A home-type refrigerator was used to determine the time of exposure of foods of varying solids content to temperatures suitable for microbial growth. The foods were handled using standard recommended public health procedures. Samples were tested with and without supplementary air circulation. The total time in the temperature range of 140 F to 45 F varied from 13 h to over 22 h. Supplementary air circulation had little benefit in reducing cooling times when used indirectly, i.e., when directed away from the test foods at the bottom of the refrigeration compartment. However, when the supplementary air was directed on the test foods from a distance of 4 inches, the cooling time was reduced by approximately one-half. The time of food exposure to a temperature range most favorable to microbial growth (100 F to 70 F) exceeded 5 h without supplementary direct air circulation, but was reduced to less than 2 1/2 h with direct forced air supplementary circulation. Alternate techniques to reduce the temperature of foods to supplement mechanical refrigeration are also discussed.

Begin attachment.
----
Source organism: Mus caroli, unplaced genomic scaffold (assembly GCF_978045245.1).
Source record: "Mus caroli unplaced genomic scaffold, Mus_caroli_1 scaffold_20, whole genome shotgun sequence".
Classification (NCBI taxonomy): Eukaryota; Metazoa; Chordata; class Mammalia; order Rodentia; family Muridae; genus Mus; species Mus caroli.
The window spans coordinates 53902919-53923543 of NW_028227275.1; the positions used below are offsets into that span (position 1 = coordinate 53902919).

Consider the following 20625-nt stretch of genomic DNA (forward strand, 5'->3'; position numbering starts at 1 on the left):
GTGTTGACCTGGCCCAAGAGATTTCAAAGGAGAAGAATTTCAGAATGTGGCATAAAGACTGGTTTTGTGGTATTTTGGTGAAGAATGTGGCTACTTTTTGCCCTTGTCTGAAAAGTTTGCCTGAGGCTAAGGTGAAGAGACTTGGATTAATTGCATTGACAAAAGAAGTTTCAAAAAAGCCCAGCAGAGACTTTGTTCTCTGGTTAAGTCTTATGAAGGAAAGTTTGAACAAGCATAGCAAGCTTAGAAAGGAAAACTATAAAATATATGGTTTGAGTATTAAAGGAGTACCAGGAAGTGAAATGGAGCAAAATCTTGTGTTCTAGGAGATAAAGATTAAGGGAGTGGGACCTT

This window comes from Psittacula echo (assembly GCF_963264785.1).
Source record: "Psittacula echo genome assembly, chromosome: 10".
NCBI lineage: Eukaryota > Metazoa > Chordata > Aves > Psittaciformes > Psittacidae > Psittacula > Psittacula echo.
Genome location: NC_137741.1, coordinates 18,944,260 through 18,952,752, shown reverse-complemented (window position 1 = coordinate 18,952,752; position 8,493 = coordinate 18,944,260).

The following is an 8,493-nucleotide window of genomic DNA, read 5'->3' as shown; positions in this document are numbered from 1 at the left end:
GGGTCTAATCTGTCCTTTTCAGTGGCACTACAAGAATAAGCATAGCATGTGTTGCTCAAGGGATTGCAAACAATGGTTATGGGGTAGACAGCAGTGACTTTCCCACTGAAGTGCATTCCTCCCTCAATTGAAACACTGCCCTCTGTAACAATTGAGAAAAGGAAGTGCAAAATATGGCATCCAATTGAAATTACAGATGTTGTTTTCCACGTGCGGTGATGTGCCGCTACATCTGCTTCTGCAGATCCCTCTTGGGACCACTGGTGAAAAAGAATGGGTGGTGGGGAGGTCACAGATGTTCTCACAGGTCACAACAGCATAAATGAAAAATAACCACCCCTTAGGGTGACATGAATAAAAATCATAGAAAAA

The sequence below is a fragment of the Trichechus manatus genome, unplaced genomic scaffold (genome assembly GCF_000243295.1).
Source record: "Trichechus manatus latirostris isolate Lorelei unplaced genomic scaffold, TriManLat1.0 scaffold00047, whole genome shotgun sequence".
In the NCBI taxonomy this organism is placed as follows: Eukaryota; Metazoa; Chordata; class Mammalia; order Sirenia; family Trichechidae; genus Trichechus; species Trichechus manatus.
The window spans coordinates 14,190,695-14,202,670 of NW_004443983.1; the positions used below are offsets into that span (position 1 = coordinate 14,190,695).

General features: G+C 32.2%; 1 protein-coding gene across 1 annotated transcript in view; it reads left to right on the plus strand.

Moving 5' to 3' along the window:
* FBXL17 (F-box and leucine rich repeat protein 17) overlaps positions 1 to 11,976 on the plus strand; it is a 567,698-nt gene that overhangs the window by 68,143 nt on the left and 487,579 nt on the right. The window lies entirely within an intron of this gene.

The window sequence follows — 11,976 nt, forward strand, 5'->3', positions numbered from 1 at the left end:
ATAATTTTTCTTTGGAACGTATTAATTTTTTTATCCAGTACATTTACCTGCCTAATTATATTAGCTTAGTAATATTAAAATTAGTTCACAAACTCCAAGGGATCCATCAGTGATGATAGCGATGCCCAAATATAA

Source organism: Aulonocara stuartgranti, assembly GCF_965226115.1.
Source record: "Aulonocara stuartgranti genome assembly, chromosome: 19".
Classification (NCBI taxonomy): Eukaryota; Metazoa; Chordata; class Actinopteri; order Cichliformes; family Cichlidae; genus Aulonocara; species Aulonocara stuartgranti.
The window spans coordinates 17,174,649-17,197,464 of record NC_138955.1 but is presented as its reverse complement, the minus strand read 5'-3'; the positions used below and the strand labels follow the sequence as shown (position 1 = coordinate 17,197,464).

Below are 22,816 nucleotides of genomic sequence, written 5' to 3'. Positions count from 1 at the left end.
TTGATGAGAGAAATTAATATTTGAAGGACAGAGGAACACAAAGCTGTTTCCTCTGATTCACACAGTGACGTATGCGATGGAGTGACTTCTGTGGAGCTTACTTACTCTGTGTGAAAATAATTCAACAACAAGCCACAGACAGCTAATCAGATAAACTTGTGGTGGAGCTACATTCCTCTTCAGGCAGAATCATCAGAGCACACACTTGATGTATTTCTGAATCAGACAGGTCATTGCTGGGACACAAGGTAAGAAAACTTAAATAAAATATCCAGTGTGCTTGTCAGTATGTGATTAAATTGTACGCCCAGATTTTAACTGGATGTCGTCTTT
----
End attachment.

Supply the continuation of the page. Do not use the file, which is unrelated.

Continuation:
1TravisAir Force Base.
2College of Marin.